In our book Making Babies: A Proven 3-Month Program for Maximum Fertility Dr. David and I discuss the alarming fact that male sperm counts have halved since our grandfather’s generation. My patients are shocked when I tell them this and their next question is usually, “why?”. I always answer that it’s hard to lay the blame on one thing, but that our generation has been exposed to the kind of chemical cocktail that would have been inconceivable in our grandparent’s time.
So it was with some interest that I read a new report, authored by Professor Richard Sharpe, a reproductive biologist of the Medical Research Council in the UK, linking the use of chemicals found in food, cosmetics and cleaning products to an increased risk of birth defects, testicular cancer and infertility among unborn boys. You can read about this report on the BBC website here or download a PDF of the actual report here. Professor Sharpe, a reproductive biologist, discusses the threat to baby boys of chemicals that block the action of the male sex hormone testosterone, or mimic the female sex hormone estrogen, which can “feminize” male infants whilst still in the womb. He points out that chemicals that are harmless on their own may be having a cumulative effect that is more sinister.
There is no doubt that male reproductive health is deteriorating – more male babies are being born with birth defects effecting their penises, testicular cancer is on the rise and sperm counts are dropping. Collectively these symptoms are known as Testicular Dysgenesis Syndrome, which is a term used to describe the disruption of testosterone in boys. The report examines animal studies that link testosterone-disrupting chemicals to de-masculinization in wildlife.
So what can we do? It would seem that pregnant women are mostly at risk in weeks 8 – 10 of their pregnancies but it makes sense to avoid environmental toxins throughout pregnancy and if possible in the period before conception. As Dr. Sharpe told the Daily Mail. “You can’t do anything about chemicals in the environment but you can control what you expose a baby to through your lifestyle choices. Because we don’t know the complete list of chemicals that may be hormone disrupters, and we don’t know how they interact, we can’t point a finger at an individual chemical. The message is to avoid them, just as you should avoid alcohol and drugs.”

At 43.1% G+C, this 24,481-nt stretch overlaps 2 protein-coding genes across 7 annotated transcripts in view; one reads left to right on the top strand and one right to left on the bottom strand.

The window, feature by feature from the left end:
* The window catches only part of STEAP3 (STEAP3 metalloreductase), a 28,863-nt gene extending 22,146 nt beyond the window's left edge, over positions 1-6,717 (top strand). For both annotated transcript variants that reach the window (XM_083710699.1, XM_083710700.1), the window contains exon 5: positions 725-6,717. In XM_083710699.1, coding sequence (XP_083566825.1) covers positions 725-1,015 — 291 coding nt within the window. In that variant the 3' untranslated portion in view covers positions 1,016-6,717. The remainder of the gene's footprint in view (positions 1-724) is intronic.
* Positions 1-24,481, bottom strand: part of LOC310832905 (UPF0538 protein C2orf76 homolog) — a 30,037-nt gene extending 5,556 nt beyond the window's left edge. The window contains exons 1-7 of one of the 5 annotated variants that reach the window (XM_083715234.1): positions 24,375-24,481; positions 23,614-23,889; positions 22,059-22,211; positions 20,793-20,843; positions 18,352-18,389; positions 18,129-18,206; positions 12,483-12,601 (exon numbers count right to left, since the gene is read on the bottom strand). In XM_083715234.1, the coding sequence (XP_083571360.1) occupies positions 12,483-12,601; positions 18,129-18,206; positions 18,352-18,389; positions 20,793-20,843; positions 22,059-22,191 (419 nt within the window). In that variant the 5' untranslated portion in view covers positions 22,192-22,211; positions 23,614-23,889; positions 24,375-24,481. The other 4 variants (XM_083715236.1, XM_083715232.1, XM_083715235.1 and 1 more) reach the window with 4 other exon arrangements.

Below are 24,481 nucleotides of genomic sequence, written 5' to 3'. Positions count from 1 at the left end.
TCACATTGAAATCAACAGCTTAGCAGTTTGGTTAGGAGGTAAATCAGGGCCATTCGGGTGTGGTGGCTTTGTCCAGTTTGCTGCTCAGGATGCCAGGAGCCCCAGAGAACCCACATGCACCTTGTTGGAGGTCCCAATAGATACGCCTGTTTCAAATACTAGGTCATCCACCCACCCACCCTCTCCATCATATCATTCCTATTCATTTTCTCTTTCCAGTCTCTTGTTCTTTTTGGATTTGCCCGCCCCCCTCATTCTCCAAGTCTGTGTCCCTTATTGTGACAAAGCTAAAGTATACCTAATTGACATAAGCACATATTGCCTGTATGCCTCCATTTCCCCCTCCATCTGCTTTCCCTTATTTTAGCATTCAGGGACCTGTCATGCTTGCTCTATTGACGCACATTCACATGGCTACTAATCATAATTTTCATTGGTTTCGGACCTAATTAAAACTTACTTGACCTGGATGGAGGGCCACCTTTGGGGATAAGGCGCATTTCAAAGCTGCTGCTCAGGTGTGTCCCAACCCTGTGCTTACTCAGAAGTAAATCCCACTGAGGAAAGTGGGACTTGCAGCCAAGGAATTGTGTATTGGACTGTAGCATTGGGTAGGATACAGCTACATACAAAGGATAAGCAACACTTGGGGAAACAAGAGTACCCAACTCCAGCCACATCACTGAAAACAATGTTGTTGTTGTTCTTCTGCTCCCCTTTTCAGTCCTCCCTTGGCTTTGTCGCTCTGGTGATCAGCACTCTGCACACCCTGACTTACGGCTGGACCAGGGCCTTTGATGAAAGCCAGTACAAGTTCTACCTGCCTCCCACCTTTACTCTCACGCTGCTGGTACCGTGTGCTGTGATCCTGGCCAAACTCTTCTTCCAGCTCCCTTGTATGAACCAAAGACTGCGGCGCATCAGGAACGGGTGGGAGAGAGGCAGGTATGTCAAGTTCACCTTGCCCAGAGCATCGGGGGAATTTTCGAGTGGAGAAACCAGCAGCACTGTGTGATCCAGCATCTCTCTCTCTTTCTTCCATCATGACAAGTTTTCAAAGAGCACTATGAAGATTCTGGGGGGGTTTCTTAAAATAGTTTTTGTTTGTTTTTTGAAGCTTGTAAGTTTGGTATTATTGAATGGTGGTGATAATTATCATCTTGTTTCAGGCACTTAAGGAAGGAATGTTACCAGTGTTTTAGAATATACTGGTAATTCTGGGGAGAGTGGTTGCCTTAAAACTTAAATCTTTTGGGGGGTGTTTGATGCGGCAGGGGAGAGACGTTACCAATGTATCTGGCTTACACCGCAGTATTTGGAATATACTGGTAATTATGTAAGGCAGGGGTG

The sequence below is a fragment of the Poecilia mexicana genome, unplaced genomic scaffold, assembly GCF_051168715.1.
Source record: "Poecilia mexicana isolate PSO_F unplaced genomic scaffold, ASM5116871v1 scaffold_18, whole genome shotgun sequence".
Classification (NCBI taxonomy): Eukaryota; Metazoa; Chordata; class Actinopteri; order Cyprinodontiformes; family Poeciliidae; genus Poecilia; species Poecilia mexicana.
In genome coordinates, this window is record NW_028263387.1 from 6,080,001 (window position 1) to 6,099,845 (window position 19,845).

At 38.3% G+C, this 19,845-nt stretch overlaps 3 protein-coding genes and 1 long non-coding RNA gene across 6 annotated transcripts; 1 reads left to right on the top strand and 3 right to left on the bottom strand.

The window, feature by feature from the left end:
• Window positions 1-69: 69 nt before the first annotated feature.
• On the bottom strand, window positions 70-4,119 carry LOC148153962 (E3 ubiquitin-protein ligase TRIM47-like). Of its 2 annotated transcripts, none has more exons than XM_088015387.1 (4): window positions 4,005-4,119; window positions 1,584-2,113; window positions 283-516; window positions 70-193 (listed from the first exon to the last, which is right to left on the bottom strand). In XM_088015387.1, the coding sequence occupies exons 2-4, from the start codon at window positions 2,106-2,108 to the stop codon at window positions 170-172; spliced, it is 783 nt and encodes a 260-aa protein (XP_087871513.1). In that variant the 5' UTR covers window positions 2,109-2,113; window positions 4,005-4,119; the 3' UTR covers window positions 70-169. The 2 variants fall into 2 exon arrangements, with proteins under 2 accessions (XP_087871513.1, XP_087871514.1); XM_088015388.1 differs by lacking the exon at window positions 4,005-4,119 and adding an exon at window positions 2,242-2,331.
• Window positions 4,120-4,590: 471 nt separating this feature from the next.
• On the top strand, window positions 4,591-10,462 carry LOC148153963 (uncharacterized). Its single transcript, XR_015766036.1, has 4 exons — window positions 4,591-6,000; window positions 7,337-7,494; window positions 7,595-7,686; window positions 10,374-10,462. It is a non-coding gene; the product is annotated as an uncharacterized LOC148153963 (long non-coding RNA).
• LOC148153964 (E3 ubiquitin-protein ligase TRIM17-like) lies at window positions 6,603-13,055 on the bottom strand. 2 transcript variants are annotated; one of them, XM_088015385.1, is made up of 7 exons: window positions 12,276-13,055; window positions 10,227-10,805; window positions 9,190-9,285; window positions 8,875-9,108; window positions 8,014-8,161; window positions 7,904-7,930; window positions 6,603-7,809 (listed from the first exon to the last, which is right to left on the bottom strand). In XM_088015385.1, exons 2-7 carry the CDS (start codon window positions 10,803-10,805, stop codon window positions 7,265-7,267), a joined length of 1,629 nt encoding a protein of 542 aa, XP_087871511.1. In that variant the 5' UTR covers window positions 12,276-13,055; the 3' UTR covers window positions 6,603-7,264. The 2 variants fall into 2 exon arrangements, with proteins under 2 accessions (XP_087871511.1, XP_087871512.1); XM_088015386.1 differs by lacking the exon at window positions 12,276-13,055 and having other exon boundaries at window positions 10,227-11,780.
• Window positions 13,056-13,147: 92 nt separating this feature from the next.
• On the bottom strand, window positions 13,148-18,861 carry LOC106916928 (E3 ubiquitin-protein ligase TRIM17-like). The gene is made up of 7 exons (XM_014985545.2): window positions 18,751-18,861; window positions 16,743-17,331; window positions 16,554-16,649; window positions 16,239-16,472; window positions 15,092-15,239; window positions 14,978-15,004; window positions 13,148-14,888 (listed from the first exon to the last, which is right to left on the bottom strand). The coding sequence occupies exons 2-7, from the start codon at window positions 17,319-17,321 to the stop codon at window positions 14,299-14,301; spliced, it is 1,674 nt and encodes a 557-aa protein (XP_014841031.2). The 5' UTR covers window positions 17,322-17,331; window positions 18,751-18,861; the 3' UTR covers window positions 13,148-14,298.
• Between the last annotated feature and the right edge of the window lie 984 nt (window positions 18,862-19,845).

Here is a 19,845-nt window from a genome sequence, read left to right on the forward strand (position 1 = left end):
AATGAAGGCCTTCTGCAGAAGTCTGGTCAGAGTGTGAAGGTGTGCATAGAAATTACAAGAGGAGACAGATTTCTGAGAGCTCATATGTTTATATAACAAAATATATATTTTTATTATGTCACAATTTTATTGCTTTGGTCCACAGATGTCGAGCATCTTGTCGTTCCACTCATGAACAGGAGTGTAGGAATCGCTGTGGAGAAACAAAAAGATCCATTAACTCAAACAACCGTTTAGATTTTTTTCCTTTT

So at the Yinova Center here is the advice we give out Moms-to-be
- Avoid processed foods where possible. That means limiting foods that have been made in a factory.
- Eat as much organic food as your budget will allow. Patients often tell me that the cost of eating organic is what puts them off and I understand this from my own experience. In this Yinova blog entry from last year, I described how, in my own family, we cut down on food wastage in order to be able to afford to eat better quality food.
- Switch your deodorant to one that is made from natural ingredients. After trying quite a few natural deodorants, with mixed results, we decided we really like this one which you can get on Amazon – Alvera Aloe Based Roll-On Deodorant.
- Use natural soaps and cosmetic products. Tom’s of Maine is a great brand as is Kiss My Face. When I was looking for a good natural toothpaste I tried many brands and settled on the Triple Action Aloe Vera Toothpaste by Kiss My Face for it’s minty taste and clean feel.
- Each American family uses about 40lbs of toxic cleaning products every year. This site has some good advice about making your own non-toxic cleaning kit. In my own house I’ve been impressed with how much cleaning can be accomplished with vinegar, baking soda and lemon juice.
- Don’t panic! I know how overwhelming information like this can be and really all we can do is our best. There is no need to obsessively avoid every chemical out there. Just cut down the chemical load you are exposed to.